A seascape of sculptures in a historic New York City district. In celebration of the 2019 summer season at South Street Seaport, The Seaport District approached Wade Jeffree and Leta Sobierajski (or simply creative duo Wade&Leta) to create a large scale series of sculptures to liven the district for the summer of 2019. Inspired by coral and camouflage and the languid movements of algae and seaweed, their sculptures drift and sway as if being gently pushed by an underwater current.
They wanted to emulate the feeling of drifting through an unexplored world splashed with color and pattern by creating cavernous structures that would evoke an overwhelming seascape of multi-dimensional sculptures of varying heights and colours. A material inspiration comes from the nearby boats that have been docked at the Seaport’s harbour over many years; like boats, the material will gradually weather over time, replicating the way elements shift and change our environmental landscape as the seasons progress
During two weeks in March hundreds of Clear Channel’s digital billboards in Stockholm’s Metro were transformed into a digital art exhibition where 6 artists were asked to create a piece that would portray a unique positive feeling. The art was then triggered by people's real-time emotions — through analyzing the current mood of the citizens and their use of social media throughout the day. The aim was to help people feel happier and less stressed whilst commuting.
Motion designer Jesper Lindborg was tasked to portray the feeling of being safe. “The aim was to set a familiar yet abstract tone, using tactile objects and materials. The piece is divided into 3 sections; soft bodies, foam and cloth. Each represents different layers of protection however, all share the same caring and comforting aspect. The marble statue is not only a link that illustrates the fragile and beautiful but is also humanizing and identifiable.”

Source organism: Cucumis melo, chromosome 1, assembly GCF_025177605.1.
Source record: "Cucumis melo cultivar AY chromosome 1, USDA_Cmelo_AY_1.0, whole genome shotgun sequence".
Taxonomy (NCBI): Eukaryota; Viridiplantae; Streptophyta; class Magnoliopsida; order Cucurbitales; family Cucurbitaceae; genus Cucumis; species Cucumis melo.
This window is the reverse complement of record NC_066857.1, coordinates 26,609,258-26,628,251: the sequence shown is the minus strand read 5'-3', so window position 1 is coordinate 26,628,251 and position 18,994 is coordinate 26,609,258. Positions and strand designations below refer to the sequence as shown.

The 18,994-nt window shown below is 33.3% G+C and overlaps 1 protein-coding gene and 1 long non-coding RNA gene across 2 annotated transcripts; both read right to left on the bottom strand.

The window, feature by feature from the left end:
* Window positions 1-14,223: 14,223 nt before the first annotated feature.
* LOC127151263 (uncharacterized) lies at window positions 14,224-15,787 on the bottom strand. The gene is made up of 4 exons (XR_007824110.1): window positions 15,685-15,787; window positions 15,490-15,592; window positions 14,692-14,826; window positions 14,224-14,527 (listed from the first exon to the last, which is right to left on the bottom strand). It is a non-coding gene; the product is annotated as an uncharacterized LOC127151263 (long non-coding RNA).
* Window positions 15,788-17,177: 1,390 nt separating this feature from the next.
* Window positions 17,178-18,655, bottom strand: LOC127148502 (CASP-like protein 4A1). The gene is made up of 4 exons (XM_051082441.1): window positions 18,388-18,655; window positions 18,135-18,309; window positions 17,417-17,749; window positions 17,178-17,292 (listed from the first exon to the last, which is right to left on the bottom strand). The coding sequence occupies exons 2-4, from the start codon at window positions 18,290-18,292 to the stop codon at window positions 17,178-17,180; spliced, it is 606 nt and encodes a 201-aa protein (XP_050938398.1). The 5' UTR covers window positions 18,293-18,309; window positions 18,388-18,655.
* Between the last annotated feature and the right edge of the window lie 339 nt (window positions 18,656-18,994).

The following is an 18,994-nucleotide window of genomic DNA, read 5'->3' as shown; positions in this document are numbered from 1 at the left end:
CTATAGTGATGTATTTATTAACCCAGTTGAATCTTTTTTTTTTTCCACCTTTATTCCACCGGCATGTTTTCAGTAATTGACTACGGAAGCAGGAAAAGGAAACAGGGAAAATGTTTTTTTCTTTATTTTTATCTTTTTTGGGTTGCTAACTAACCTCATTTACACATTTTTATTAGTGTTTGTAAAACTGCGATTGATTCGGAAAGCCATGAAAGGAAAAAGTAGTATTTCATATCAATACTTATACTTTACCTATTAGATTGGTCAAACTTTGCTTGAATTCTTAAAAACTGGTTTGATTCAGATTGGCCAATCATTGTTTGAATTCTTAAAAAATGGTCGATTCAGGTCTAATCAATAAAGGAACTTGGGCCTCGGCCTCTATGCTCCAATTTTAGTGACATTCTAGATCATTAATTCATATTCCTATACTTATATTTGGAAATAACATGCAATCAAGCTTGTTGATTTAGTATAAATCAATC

Gosha Pavlenko is a photographer born and raised in Saint-Petersburg, Russia, living in Milan, Italy.
Shane Griffin released a new series of his chromatic experiments Chromatic Pastels
Ultra talented photographer and retouch master Alexander Berdin-Lazursky creates future of portraits right now
Two brothers JP and Mike Andrews settled on a life-changing trip leaving harsh UK life behind and spent a year in a wild Australian main lands. They continued hunting extraordinary among ordinary around the world making their aerial photography a masterpiece of composition caught in time.
Mikyung Lee is Korean illustrator based in Seoul, Korea.
She loves to create scenes of poetry mood and unrealistic images as well as drawing emotions. She sometimes makes GIFs.
Selected clients: Google, Penguin Random House, Airbnb, New Yorker, New York Times, The Guardian, BuzzFeed news, Playboy, Elysium Health, Snapchat, Medium, and many others.
Datascapes is a series of data landscapes, exploring the juxtaposition between digital information and natural environments.All artworks were produced by manipulating pixel data from various images into new forms using a technique know as pixel-sorting.
Lolo (Buenos Aires) and Sosaku (Tokyo) investigate the possibilities of sculpture as an expanded field. The nexus that unites his works is the search for an object in contact with his surroundings and with the spectator. An object that seeks friction, friction, and tension. His work moves between different languages such as sculpture, installation, kinetic art and painting. Its modus operandi: to constitute itself as a subject, and from its machinic materiality, to point to transcendence, to mysticism and to the unknown.
Talented CG artist Danny Jones shares his latest work - a meditative study of material inspired by the depths of the ocean.. and as clearly seen, - by a dangerous but yet mesmerising sea creature: the Portuguese man o’ war.
Leonardo Santamaria shares his recent illustrations made for clients and galleries such as The New York Times, Spoke Art, The Ringer, and Artetorial
How do you feel when you see a synthetic version of yourself?
In Future You, you are faced with a unique reflection of your potential, synthetic self. Starting as a primitive form, it learns from your movements to adapt, suggesting an agile, superior version of you. This artwork evolves, creating a new visual response for each visitor, generating 47,000 possible variations.
Commissioned by The Barbican, London for the entrance of the exhibition AI: More Than Human, open 16 May through 26 August 2019.